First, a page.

R(Smith) v SSWP JR/1249/18
On 29 March 2018, CPAG issued judicial review proceedings challenging the decision of the DWP to limit backdated payments to those disabled people who had been underpaid when they transferred from incapacity benefit ('IB') to employment and support allowance ('ESA') to a 21 October 2014 date.
Update: On 16 July 2018, with the final deadline for filing their response to the judicial review proceedings approaching on 18 July 2018, the Secretary of State wrote to the three judge panel of the Upper Tribunal dealing with the case, to whom the case had been transferred from the Administrative Court and indicated that she was amenable to revising for official error in this case. She further indicated that she would do so for all the affected individuals.
Update: On 10 August 2018, a three judge panel of the Upper Tribunal issued a consent order in which it granted permission for the judicial review and allowed the claim. This now clears the way for the other claimants affected to receive arrears of income related ESA for the period between when their ESA awards commenced, following migration from IB (or severe disablement allowance), and 20 October 2014, in addition to the arrears from 21 October 2014 onwards.
Background to the case:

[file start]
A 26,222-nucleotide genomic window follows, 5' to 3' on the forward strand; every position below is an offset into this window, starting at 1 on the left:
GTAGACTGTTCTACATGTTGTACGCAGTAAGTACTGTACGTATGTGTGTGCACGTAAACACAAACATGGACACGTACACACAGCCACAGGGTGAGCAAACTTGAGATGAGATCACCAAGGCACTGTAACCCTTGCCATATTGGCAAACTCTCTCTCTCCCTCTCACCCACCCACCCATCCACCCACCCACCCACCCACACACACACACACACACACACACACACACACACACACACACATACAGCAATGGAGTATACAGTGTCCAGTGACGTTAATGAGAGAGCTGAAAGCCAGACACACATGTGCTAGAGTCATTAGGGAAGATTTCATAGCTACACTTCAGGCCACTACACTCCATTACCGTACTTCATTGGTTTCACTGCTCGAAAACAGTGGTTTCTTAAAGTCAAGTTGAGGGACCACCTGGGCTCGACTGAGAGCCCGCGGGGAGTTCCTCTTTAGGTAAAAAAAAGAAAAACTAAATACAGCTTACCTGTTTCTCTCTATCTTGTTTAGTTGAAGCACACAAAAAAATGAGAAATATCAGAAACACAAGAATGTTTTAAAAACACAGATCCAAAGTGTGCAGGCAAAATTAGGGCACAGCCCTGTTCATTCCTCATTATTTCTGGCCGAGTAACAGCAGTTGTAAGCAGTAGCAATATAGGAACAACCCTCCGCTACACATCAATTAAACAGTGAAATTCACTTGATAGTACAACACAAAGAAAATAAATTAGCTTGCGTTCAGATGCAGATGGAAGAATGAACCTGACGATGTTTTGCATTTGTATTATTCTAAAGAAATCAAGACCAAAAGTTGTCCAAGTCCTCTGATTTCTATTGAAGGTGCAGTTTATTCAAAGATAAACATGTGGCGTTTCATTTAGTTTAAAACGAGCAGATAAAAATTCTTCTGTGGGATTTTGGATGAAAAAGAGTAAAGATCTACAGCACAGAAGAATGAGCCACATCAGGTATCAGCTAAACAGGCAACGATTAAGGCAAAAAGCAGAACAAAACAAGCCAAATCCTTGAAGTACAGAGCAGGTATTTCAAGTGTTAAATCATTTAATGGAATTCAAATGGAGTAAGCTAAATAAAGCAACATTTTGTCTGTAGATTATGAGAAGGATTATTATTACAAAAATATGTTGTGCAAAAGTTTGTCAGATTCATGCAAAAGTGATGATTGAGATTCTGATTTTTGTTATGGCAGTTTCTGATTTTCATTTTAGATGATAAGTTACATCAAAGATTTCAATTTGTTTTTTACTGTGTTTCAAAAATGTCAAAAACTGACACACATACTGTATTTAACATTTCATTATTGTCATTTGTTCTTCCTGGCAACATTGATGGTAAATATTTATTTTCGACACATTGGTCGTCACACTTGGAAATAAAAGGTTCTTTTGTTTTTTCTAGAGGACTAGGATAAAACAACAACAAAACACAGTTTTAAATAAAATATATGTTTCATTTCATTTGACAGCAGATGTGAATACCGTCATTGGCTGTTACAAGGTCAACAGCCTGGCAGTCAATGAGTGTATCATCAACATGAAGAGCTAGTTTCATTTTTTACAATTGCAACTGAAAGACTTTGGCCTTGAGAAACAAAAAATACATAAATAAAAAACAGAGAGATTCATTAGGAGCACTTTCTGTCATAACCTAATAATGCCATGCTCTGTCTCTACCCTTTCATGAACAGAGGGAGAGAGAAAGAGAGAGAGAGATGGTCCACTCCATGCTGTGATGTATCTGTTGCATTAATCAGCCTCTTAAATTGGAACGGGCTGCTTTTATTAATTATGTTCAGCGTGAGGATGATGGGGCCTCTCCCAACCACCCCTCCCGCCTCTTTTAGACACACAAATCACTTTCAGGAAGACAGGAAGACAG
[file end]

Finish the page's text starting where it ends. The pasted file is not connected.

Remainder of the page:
In December 2017, the Secretary of State for Work and Pensions accepted that some 75,000 individuals may have been underpaid when transferred from IB to ESA due to the failure to consider whether they qualified for income-related ESA and not just contribution based ESA. However, while the IB to ESA transfer process began in 2011 and therefore many of the underpayments will date back to before 2014, DWP says it will only make backdated payments to 21 October 2014, the date of a Upper Tribunal decision it claims establishes that it was making the wrong decisions. CPAG is representing one particular claimant whose underpayments date back to 14 September 2012. It is being argued on his behalf that the DWP is wrongly relying on the anti-test case rule (s27 Social Security Act 1998) and that the error resulting in underpayments arose from an official error which is required to be corrected in its entirety rather than arising from an error of law which was only shown to be such from a subsequent Tribunal decision.
The National Audit Office has said that the decision not to make backdated payments for periods prior to 21 October 2014 will result in disabled claimants, as a group, losing out on between £100 and £150 million pounds.